In a modern airliner, if the aft pressure bulkhead experiences a structural failure, what design features are incorporated into the empennage to prevent the empennage from being overpressurized (i.e. at or near cabin pressure vs the normal case, which is at or near outside pressure) to the point of structural failure? Or, in other words, what keeps the next aft pressure bulkhead failure from blowing the vertical tail, or some other important part, off the airplane a la JAL123?
If what's escaping a compromised bulkhead is cabin pressure, not an explosion; the airframe structure aft of the pressure vessel is wide open for air to escape. The structure is hollow from one component to the next with "lightening holes" wherever possible designed to minimize weight (nothing to do with thunderstorm lightning). Additionally, the lightening holes provide for plumbing, wiring, maintenance, inspection access, and ventilation.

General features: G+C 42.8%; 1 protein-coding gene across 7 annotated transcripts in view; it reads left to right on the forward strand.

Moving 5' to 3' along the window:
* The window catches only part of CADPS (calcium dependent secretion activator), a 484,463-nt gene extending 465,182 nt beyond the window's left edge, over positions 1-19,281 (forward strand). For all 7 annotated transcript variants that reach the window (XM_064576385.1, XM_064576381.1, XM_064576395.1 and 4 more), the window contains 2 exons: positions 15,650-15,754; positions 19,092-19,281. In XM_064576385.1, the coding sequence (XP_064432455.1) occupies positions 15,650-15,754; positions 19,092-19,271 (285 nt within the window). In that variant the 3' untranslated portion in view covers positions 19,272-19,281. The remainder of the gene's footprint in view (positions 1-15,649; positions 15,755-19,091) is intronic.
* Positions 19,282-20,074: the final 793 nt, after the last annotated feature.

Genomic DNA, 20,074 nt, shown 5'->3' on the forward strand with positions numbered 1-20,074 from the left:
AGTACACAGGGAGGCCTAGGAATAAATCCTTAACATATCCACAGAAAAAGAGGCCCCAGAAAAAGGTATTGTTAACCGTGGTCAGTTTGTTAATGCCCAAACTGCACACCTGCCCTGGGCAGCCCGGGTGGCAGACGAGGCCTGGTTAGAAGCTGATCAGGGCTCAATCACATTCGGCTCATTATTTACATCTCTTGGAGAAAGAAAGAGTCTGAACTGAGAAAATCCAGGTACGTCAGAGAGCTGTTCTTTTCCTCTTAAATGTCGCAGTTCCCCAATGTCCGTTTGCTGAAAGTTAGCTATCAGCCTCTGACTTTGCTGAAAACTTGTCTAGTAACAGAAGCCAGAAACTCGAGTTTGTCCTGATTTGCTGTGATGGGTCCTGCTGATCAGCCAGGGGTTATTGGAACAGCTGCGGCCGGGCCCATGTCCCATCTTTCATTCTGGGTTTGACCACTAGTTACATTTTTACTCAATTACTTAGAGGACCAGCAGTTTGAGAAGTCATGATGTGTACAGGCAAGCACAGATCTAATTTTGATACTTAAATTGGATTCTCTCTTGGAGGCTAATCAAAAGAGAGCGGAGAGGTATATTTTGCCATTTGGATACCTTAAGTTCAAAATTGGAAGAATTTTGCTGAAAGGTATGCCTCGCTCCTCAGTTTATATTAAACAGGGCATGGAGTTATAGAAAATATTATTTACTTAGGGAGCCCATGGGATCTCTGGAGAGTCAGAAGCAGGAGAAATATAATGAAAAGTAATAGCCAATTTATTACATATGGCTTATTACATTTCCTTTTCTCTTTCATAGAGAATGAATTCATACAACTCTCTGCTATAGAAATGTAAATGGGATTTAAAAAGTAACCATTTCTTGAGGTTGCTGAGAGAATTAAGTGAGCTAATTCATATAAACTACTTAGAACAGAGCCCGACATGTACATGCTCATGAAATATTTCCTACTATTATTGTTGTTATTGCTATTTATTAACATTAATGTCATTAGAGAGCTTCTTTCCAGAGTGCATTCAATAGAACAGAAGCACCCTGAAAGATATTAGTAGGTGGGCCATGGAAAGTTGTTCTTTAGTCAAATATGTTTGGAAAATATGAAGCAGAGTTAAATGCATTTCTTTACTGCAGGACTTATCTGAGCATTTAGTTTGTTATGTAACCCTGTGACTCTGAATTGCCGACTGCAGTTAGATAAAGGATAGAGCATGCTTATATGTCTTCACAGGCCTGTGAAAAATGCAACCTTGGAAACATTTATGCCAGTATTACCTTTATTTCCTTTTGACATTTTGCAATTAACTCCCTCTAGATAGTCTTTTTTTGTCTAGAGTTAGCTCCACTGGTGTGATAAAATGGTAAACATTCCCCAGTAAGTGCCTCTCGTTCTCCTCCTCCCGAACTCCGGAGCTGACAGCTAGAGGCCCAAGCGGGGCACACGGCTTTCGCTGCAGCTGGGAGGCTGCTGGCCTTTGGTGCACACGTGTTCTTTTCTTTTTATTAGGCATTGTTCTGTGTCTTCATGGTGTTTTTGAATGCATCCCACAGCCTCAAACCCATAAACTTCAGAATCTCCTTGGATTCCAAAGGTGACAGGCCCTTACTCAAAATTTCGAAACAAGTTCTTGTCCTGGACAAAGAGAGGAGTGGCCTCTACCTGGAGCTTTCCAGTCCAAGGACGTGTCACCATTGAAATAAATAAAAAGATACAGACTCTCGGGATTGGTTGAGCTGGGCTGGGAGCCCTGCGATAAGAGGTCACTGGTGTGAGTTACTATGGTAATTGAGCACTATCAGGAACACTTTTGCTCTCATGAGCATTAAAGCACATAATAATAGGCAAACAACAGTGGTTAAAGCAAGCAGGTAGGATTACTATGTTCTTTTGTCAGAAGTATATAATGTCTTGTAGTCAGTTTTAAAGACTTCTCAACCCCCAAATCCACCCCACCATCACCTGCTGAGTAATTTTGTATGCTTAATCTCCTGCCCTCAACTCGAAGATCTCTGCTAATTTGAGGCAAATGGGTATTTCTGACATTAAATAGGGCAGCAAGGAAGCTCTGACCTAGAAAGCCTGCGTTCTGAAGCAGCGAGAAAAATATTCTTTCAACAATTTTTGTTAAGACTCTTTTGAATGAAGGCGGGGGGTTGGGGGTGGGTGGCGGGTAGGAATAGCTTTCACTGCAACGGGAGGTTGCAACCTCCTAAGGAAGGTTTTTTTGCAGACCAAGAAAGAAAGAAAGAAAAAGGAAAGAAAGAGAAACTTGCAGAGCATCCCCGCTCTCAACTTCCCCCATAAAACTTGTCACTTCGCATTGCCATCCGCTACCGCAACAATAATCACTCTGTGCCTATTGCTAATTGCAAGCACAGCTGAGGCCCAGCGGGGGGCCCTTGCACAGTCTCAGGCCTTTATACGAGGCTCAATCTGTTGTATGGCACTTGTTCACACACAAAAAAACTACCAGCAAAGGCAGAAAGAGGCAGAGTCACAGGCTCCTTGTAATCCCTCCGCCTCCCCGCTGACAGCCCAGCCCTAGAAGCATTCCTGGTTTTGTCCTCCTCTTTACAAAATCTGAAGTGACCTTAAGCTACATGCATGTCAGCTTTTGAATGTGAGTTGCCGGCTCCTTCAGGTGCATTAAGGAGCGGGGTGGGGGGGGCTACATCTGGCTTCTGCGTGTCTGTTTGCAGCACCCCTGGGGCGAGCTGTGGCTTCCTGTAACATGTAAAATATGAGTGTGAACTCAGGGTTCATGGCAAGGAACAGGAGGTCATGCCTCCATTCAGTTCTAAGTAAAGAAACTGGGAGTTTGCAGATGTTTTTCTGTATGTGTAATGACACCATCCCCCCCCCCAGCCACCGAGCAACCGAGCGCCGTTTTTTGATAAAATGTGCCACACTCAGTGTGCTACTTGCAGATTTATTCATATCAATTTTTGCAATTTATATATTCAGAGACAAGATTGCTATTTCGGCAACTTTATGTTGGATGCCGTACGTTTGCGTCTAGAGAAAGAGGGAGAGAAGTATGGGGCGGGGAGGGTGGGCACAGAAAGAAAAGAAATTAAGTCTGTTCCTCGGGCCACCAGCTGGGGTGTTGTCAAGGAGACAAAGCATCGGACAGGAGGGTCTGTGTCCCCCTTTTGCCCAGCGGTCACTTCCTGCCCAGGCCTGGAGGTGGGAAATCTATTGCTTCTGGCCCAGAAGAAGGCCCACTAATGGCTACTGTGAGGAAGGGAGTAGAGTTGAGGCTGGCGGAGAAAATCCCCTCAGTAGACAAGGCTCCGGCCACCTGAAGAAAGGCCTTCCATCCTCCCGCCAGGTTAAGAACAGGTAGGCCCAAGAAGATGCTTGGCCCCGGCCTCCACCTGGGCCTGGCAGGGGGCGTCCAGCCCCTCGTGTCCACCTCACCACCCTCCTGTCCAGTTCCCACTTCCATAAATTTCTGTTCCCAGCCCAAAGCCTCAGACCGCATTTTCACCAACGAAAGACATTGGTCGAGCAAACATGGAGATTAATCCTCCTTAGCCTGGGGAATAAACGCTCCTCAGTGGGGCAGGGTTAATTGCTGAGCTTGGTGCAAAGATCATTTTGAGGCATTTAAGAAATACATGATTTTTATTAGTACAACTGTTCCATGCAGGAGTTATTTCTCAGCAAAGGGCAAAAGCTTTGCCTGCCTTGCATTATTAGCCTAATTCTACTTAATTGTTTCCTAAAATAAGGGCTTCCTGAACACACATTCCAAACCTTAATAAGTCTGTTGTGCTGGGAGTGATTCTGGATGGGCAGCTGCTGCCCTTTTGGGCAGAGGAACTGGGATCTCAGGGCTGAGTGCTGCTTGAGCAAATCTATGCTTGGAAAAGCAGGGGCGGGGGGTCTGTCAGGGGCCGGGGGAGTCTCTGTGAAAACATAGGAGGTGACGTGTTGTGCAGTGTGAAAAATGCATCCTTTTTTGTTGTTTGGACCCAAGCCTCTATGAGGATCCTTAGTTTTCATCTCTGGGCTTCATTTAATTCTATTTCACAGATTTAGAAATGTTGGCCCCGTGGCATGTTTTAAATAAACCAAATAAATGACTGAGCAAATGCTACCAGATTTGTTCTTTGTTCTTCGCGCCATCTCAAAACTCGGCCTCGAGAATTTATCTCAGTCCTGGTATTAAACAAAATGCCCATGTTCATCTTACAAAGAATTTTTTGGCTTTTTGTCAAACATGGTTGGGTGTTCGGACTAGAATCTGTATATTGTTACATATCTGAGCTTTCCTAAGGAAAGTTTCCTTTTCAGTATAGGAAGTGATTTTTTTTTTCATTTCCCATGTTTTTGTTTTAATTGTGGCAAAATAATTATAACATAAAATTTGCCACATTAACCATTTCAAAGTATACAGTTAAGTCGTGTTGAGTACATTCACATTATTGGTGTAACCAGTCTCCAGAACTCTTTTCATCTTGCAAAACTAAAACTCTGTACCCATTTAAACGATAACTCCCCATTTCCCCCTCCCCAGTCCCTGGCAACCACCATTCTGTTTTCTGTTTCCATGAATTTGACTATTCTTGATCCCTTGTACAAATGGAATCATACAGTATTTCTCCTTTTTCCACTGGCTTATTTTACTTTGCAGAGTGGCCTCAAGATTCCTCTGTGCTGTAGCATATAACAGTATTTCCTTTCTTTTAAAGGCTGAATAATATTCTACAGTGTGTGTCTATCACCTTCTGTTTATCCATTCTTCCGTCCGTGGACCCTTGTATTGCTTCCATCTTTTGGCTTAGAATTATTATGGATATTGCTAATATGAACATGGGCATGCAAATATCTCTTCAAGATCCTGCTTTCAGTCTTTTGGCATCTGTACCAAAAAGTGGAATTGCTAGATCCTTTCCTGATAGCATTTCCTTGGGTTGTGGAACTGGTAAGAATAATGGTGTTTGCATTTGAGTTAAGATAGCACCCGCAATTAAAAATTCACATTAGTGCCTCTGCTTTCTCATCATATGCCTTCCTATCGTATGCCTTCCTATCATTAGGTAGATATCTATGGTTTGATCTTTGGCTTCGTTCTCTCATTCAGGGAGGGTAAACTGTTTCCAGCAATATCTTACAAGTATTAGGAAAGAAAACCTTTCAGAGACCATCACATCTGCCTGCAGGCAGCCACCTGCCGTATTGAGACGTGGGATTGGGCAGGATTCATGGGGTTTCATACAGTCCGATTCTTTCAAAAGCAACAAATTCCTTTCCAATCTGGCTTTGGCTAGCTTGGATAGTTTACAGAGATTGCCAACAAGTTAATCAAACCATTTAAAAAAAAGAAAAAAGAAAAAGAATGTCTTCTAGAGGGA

Unless there's an explosion or some catastrophic failure of the pressure vessel, escaping cabin pressure by itself cannot pressurize the open empennage. Pressurized aircraft also have a safety valve to protect the pressure vessel from structural damage in the event of outflow valve failure. The prospect of aft pressure bulkhead failure before other skin fracture is unlikely.
If you are able to peer in between the rudder and vertical stabilizer of an aircraft, you will likely see the openings.